The experience of the trade unions so far, based on the privatisation enforced by the incumbent government, prompts them to be rather apprehensive about the ambitious plans envisaged by the Minister of Treasury, Aleksander Grad.
One such unfortunate experience was the case of Cefarm Białystok – the biggest regional chain of pharmacies in Poland, employing almost 490 people. Some 11 bidders applied for the privatisation, the terms of which were to acquire the entire chain and ensure a social package to the staff. The social package usually entails the guarantee of employment, pay and social benefits for a fixed term. In the course of the privatisation, the investor is bound by law to sign a social package agreement with staff representatives.
However, the representatives of the Cefarm Białystok Trade Union (Samorządny Niezależny Związek Zawodowy Pracowników Cefarm Białystok S.A.) declare that the law was breached, because they believe that the Ministry of State Treasury (Ministerstwo Skarbu Państwa) made an under-the-table deal with one of the investors about the social guarantees. Moreover, the press and media report that this was not the only irregularity that may have occurred in the course of the privatisation of Cefarm Białystok. The workers at the company intend to file their complaints with members of parliament.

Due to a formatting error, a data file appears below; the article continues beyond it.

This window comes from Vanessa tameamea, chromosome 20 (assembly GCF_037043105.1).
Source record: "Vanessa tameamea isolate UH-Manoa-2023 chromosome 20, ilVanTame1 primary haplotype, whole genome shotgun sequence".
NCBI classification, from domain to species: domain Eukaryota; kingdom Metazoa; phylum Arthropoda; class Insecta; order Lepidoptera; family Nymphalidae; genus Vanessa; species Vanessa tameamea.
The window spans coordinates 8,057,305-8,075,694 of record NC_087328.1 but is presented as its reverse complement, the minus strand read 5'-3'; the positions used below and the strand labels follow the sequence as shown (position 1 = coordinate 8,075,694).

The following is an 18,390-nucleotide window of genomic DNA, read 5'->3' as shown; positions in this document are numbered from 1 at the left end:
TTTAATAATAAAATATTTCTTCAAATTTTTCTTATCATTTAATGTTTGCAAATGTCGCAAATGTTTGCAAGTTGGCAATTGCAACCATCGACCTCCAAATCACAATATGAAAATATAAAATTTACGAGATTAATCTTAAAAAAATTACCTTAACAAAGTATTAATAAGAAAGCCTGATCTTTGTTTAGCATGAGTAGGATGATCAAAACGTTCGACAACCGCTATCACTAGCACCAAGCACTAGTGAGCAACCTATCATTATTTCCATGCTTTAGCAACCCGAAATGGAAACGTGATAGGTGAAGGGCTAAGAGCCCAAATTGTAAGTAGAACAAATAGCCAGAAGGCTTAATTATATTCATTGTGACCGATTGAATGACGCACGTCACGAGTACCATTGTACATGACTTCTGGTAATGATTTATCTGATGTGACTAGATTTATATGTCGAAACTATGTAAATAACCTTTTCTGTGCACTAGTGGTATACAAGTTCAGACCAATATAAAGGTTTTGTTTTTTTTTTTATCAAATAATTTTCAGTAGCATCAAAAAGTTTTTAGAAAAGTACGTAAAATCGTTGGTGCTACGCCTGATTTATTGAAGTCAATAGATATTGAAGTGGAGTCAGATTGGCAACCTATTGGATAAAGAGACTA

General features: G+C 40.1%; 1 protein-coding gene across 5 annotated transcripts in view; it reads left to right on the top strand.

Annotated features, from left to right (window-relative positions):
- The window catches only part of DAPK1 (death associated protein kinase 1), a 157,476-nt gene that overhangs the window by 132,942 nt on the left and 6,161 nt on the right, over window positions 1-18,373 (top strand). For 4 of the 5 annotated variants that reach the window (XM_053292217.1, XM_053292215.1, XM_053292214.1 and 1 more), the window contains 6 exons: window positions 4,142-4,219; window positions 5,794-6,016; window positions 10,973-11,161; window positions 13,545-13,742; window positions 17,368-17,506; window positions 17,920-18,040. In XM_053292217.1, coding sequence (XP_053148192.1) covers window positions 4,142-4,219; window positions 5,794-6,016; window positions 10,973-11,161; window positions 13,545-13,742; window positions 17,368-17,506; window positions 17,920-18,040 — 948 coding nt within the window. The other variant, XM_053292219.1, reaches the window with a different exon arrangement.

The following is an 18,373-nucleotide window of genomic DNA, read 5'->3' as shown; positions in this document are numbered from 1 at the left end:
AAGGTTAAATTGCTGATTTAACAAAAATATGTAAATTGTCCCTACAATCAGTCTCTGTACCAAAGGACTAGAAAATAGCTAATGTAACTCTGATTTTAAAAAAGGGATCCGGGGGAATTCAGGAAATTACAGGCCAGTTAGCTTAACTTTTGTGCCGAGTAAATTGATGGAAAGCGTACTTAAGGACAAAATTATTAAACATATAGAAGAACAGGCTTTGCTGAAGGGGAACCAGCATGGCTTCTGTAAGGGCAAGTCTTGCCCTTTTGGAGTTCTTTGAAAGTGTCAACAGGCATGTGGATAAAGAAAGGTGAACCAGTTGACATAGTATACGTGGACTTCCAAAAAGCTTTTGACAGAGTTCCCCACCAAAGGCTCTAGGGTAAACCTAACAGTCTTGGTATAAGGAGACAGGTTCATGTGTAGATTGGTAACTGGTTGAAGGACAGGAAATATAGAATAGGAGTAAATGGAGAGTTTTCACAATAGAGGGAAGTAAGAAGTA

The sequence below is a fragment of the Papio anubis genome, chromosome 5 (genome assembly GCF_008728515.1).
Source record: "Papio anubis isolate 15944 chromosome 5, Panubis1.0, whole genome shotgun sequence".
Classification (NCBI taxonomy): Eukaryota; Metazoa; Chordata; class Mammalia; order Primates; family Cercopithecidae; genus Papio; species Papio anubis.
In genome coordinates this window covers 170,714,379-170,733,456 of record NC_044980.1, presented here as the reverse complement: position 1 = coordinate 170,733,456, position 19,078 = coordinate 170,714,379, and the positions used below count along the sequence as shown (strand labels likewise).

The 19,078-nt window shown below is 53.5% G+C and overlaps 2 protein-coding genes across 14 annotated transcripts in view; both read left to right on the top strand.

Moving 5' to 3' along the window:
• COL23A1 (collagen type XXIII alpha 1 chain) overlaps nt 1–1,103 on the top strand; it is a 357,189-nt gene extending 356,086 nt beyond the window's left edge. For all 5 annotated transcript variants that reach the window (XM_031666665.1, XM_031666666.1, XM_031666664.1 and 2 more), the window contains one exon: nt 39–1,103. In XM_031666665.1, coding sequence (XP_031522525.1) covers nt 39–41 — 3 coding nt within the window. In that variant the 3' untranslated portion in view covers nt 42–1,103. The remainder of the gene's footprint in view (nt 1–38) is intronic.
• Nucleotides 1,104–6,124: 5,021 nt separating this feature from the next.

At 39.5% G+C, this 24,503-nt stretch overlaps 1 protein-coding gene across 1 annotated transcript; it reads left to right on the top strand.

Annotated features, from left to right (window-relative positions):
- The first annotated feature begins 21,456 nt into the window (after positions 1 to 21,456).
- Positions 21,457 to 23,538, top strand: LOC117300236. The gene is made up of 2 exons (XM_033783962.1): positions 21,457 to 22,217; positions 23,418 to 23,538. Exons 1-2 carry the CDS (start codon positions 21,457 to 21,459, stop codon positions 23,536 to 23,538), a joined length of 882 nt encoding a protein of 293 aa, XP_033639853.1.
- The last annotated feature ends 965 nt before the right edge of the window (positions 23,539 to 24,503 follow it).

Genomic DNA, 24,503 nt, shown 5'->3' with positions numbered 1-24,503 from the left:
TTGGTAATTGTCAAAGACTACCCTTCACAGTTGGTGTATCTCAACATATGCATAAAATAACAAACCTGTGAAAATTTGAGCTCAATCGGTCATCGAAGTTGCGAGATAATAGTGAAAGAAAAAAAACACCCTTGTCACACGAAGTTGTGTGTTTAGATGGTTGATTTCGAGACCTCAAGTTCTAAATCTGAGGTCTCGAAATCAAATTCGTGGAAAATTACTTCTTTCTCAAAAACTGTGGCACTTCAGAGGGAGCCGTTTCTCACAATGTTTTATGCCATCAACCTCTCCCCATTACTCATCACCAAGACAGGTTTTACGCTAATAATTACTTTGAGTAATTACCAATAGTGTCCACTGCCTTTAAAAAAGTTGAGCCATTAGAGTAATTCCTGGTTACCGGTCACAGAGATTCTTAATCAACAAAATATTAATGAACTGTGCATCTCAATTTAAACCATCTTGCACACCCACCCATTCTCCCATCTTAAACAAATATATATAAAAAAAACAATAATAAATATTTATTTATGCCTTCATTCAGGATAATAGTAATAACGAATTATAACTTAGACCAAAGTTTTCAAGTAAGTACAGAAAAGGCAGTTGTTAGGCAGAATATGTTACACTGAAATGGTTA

Another instance of a privatisation opposed by the trade unions is the sale of the ‘Bukowa Gora’ Mine and Quartzite Enrichment Plant (Kopalnia i Zakład Wzbogacania Kwarcytu „Bukowa Góra’ S.A.). The privatisation of the Bukowa Góra plant had become part of the government’s large-scale privatisation project. The company was supposed to be auctioned, but the trade unions objected to this method of privatisation.